Sunday, May 27, 2018

Memorial Day 2018

People enter the United States armed forces for many different reasons. Over the course of our nation's history some have been conscripted. Sometimes young men have been given the alternative of jail or enlistment. Sometimes people see it as a career, and in recent years, educational benefits have played a part. Almost all serve with a deep love of country. But regardless of how people get into the military, they hold one thing in common.

They agree to devote their time, and work, their bodies, and sometimes their lives to their nation, but in a very particular way. "I will support and defend the Constitution of the United States against all enemies, foreign and domestic..." (from the Oath of Enlistment and Oath of Office.

While people intuitively understand defending their native land or group ("blood and soil"), America asks for and holds its military to a different obligation. The Constitution is the document which holds us together as a nation, the legal embodiment of the vision the American revolutionaries expressed: that all people are created equal before the law, that in this Republic, all have rights which the State should not abuse.

It is striking to me that the oath for our military, and the oath for swearing in our President, is an extremely conservative statement. It does not say anything about making America greater or stronger or richer or morally better. "I will to the best of my Ability, preserve, protect and defend the Constitution."

I think our Founders assumed that if America was to be great, that would come about through the work of all its citizens. They designed, and our ancestors adopted, a rule to let our government be flexible, but not infinitely so. Enshrined in our Constitution are limits to government and rights of the people. Preserving, protecting, and defending the Constitution was seen as the way to let us flourish, individually and as a people.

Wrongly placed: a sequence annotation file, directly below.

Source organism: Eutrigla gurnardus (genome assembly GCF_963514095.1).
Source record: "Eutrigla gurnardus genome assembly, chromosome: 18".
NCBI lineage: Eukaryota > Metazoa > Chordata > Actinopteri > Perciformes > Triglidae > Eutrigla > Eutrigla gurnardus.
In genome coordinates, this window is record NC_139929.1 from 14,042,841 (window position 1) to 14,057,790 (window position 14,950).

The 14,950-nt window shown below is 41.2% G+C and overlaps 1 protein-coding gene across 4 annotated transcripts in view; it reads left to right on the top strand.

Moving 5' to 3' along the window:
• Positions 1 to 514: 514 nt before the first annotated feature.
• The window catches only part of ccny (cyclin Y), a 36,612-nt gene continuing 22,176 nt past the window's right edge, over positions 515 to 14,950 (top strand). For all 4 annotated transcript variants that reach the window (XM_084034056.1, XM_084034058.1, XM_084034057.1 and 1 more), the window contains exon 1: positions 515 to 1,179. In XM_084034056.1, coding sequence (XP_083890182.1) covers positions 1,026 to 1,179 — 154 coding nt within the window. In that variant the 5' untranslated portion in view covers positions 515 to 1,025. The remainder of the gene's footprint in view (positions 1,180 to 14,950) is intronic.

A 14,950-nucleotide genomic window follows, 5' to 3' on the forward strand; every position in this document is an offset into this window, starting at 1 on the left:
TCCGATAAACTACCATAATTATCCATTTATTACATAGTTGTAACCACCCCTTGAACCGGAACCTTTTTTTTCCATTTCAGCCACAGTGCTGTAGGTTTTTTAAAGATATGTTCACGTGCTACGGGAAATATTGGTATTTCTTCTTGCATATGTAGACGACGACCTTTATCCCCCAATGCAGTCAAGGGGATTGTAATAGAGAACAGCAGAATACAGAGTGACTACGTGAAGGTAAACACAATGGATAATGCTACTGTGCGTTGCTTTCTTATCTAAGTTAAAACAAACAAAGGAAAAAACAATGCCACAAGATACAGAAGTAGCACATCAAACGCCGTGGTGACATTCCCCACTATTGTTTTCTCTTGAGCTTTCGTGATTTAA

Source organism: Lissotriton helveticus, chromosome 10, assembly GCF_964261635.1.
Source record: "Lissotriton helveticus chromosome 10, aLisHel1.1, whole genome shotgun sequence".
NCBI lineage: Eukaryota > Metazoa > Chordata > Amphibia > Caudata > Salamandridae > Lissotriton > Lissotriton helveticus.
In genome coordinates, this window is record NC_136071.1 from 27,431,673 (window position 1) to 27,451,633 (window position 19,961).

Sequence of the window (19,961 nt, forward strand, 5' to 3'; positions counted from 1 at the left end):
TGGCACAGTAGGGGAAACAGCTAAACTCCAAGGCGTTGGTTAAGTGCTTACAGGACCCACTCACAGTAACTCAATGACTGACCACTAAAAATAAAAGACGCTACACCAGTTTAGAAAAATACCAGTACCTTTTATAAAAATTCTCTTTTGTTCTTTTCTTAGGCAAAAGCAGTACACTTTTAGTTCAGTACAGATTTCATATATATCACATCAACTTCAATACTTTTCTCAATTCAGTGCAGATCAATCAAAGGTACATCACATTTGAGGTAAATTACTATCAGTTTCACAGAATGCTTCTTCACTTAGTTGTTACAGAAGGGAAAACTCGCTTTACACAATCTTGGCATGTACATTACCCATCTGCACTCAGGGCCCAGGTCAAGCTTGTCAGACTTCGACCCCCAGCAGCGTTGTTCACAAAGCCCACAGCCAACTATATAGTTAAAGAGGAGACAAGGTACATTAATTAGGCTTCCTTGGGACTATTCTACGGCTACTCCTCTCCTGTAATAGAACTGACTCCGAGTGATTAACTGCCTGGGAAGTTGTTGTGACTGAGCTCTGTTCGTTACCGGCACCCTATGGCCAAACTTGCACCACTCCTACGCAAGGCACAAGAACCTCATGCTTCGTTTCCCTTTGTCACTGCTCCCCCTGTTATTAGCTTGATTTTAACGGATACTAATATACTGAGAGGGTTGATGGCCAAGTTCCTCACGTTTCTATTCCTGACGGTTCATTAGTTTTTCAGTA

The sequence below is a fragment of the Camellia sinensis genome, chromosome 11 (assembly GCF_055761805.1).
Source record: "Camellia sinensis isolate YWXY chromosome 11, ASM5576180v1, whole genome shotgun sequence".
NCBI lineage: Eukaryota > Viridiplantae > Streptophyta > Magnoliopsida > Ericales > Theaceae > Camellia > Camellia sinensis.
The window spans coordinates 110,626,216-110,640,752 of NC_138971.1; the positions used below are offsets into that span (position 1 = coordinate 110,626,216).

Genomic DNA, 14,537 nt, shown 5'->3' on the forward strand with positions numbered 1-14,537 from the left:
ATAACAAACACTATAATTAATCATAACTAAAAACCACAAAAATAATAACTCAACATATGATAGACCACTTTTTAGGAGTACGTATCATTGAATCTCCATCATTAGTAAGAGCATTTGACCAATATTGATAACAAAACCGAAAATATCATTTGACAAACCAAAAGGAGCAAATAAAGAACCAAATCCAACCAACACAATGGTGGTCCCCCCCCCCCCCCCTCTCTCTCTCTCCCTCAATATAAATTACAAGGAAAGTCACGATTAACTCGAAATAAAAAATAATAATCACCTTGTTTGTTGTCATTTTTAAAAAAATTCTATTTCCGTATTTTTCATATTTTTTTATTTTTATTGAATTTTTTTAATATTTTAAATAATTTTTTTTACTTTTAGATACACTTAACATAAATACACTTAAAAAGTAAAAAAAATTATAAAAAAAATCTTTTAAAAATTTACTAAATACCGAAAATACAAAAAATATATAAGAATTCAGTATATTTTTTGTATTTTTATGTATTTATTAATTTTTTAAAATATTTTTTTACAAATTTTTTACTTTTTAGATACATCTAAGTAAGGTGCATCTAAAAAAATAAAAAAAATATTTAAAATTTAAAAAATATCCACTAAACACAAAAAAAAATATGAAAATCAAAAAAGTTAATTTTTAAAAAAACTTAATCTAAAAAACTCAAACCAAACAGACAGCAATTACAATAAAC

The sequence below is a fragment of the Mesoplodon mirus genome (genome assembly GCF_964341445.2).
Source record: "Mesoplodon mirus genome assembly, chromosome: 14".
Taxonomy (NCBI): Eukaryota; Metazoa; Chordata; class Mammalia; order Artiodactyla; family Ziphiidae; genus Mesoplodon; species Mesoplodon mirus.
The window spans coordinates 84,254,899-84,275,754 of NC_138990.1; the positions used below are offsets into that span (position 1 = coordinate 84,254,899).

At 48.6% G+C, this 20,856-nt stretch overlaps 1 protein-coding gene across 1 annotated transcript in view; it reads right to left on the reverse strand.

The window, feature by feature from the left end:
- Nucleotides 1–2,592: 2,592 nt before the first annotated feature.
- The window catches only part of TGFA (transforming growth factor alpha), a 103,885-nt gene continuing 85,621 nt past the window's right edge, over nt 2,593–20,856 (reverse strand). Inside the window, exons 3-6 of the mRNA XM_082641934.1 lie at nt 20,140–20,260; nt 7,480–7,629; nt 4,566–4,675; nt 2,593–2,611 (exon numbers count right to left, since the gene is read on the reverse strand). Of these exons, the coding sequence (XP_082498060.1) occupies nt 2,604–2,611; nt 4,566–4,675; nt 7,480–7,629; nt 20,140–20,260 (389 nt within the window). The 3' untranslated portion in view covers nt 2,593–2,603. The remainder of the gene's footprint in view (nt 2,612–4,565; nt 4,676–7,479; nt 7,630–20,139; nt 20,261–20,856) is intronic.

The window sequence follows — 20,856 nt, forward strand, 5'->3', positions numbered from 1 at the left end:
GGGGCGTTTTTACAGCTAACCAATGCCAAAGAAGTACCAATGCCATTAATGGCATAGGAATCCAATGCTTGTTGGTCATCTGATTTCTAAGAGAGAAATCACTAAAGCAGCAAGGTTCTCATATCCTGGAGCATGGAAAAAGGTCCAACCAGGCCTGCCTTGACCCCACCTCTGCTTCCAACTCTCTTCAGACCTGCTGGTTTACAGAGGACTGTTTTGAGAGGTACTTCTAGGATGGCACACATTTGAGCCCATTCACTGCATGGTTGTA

When the Constitution is under threat, it is a vital necessity for those who love this country to preserve, protect and defend that Constitution which has allowed our nation to grow and prosper. It is also a sacred duty we owe to those who have served, fought, and died supporting and defending the Constitution of the United States against all enemies, foreign and domestic. It is to us, to here highly resolve that these dead shall not have died in vain -- that this nation, under God, shall have a new birth of freedom -- and that government of the people, by the people, for the people, shall not perish from the earth.

Sunday, May 13, 2018

A tough day for mothers

On Mother's Day we celebrate the mothers in our community, and the great gifts they bring to the world and to their children. Yet amidst the flowers and dinners out, not every part of motherhood is lifted up equally. Motherhood may be the hardest vocation in the world.

Unlike fathers, mothers necessarily make room for new life not only in their lives, but in their very bodies. Then, there is no childbirth without pain. Ever since there have been mothers, they have fed their children, sheltered and protected them, taught and nurtured them, and sent them out into the world with prayers that they might be well. Mothers live knowing that their child's safety is not a given, and that their worst fears can be realized when children come to harm.